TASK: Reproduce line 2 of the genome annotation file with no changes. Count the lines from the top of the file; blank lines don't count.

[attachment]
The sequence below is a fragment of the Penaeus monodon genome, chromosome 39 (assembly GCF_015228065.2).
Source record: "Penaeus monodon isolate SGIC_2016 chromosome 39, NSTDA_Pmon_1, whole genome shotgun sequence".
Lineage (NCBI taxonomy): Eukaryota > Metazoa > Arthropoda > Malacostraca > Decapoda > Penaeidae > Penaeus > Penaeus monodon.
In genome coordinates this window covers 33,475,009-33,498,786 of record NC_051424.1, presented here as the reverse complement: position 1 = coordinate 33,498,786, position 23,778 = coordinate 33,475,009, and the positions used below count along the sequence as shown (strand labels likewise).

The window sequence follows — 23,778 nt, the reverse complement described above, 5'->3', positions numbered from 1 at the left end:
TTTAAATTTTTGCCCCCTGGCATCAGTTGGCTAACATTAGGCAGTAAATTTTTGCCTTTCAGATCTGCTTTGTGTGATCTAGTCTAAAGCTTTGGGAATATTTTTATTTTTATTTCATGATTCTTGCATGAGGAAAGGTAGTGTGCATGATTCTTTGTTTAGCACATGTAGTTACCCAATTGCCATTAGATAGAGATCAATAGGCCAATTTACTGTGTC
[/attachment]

Source record: "Penaeus monodon isolate SGIC_2016 chromosome 39, NSTDA_Pmon_1, whole genome shotgun sequence".